Tuesday, 21 July 2015
Fringe Dance Preview 2007, when i knew f-all, it seems.
Although all manner of dance can be found scattered across the Fringe, three venues have demonstrated a consistent commitment to challenging programmes and the freshest companies. Dancebase, the Zoo and Aurora Nova are essential fixtures on the dance-lover's timetable.
For most of the year, Dancebase is a school: two thousand people take classes there every week. Their festival programme rotates five mixed bills, ranging from hip-hop collectives through to traditional Indian dance. Internationally renowned artists jostle for attention with local performers, as shows juxtapose radically different approaches.
Artistic Director Morag Deyes, recently awarded an MBE for her services to dance, summed up the programme as "about being Out There: caring little for preconceptions about what dance should be or how it ought to be perceived and celebrating the right to be passionate about your art form. Each performance is a messed-up variety show for people with big hearts, open minds and short attention spans."
The free-ranging criteria see Priya Shrikumar present Devi - about the eponymous Indian Goddess - alongside Stephen Pelton's folk-influenced story of sexual discovery and despair while Shamita Ray's meditation on Dark Matter follows The Curve Foundation's balletic Duo.
Deyes' selection was based on a work's ability to be "fabulous or funny or sexy or clever or beautiful or very weird indeed or heartbreaking or exquisite or deliciously impenetrable. All of the above united in one single work, can and will happen this year."
Aurora Nova brings together nineteen companies from around the world, showcasing cabaret from French company Decay Unlimited, kinetic electronic sound and lightshows in Ray Lee's stunning Siren at The Out of the Blue Drill Hall, composition with John Moran in his latest composition/performance hybrid as well as the usual motley mixture of dance and physical theatre companies. Aurora Nova has a powerful reputation for supporting works that cross boundaries, yet remain accessible: its shows have won more than forty awards since its inception in 2001.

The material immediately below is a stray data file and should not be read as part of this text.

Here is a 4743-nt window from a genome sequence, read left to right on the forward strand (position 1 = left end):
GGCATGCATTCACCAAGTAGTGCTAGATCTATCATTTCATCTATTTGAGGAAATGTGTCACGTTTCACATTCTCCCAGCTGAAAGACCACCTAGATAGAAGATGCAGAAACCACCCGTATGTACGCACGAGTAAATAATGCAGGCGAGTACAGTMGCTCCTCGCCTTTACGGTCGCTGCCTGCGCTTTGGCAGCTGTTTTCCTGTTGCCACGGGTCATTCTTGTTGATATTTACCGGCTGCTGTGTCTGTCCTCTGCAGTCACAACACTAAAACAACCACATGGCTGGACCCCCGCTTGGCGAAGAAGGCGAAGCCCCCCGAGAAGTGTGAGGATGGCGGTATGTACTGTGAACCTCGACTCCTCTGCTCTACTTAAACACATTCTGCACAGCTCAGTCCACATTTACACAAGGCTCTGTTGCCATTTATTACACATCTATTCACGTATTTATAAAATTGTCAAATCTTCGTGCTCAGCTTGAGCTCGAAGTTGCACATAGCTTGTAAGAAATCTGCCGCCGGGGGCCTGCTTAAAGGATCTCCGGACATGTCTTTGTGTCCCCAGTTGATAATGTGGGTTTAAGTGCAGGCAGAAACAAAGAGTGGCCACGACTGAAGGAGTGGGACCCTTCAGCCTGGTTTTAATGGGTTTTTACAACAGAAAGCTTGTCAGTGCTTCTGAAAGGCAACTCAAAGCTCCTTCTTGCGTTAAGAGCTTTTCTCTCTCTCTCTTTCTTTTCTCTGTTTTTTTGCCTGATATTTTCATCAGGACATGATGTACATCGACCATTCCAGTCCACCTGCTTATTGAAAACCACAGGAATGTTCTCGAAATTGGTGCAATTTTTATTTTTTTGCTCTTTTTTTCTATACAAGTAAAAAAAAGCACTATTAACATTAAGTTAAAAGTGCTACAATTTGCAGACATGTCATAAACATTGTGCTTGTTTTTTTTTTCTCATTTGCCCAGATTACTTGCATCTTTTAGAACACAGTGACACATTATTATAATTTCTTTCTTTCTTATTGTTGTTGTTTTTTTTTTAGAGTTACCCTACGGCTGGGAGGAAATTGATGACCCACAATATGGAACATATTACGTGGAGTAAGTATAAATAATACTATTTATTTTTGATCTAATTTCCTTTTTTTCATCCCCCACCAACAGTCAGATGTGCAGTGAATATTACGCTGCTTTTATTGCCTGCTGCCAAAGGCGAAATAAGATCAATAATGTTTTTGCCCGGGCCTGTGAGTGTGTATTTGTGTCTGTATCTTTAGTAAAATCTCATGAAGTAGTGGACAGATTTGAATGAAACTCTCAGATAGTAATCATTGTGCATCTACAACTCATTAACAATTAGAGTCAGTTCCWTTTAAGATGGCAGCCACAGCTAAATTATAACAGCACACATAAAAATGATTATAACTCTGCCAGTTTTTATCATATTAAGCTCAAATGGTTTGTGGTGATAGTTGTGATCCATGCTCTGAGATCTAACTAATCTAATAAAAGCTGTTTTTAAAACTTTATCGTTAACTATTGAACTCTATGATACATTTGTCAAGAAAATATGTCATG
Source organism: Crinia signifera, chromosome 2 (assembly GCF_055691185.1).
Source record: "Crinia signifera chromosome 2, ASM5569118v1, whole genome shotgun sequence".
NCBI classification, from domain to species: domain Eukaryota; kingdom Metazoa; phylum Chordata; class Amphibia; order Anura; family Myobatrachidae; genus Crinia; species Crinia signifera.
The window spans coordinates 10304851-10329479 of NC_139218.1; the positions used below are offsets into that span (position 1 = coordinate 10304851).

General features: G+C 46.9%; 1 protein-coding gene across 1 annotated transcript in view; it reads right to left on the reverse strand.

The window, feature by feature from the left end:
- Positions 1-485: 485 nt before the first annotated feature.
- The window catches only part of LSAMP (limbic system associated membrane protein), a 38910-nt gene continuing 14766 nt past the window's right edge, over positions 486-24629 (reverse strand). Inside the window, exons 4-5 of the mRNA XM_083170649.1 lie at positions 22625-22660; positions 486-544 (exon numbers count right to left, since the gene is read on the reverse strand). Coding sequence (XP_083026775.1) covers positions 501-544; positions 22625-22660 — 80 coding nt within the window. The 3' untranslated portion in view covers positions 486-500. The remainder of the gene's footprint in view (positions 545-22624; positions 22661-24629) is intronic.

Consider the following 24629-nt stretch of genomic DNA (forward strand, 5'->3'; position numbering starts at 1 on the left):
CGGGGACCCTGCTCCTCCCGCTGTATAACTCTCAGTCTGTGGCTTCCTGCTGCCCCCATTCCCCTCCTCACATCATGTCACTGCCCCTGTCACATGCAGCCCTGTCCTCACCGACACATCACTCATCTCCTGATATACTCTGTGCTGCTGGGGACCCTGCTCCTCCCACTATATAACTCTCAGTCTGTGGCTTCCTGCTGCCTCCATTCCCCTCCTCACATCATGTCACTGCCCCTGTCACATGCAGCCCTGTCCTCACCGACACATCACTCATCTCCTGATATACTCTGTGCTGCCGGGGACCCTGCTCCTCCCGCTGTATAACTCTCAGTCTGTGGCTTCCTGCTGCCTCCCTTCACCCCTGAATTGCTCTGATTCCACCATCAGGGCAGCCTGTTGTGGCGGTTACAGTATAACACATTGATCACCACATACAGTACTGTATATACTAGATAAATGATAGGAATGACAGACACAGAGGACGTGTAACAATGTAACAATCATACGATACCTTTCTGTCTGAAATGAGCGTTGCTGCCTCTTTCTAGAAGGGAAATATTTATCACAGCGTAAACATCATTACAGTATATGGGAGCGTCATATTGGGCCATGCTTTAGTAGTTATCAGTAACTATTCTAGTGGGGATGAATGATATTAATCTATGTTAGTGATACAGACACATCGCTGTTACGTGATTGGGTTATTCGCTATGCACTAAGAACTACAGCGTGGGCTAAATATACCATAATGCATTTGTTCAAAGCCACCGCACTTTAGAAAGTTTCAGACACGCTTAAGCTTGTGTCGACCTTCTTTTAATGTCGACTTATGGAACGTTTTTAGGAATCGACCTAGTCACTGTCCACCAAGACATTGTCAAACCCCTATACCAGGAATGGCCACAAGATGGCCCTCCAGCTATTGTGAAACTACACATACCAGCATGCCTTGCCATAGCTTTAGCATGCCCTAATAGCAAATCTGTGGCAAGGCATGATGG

Down at the Zoo, Company Chordelia makes the trip from Glasgow with The Red Shoes, a witty interpretation of both fairy tale and movie. The Dae-Gu City Modern Dance company perform for the first time outside of their native Korea: Druther's Precarious is a multi-media odyssey through a reclusive imagination and last year's sell-out, The Bellydance Diaries, takes another look at the stories behind the wobble.
Zoo venues spokesman Matt Beer identifies this year's selection at Zoo Southside as "focusing on as wide a variety of companies and disciplines as possible to showcase what's possible in our venue. We've aimed for diversity rather than a unifying theme - hence Scottish Dance Theatre, X Factor Dance Company and Chickenshed are joined in the schedule by 2FaCeD's breathtaking breakdance, the aerial work of Aye! Productions and the union of dance and extreme sport in StreetLamp Productions' Tunnel Vision."
Beer also points out that there is a strong local component to their programme. "One running theme that we're very proud of is the amount of Scottish-based acts featuring in the programme. Almost half our dance companies are locally-based."
If parochial opinion has it that the Fringe invasion of foreign artists undermines Scottish performers, the misconception is easily discounted by these three major dance venues all supporting central belt companies. And within these three venues, dance is revealing itself as a flexible and vibrant medium: inner and outer space, abstract theology, scientific theories, the nature of performance, film hermeneutics and fairy tales are all considered, deconstructed and interpreted. Comedy may be seen as the Fringe's largest and most popular section, but physical theatre is where the most exciting art can be discovered.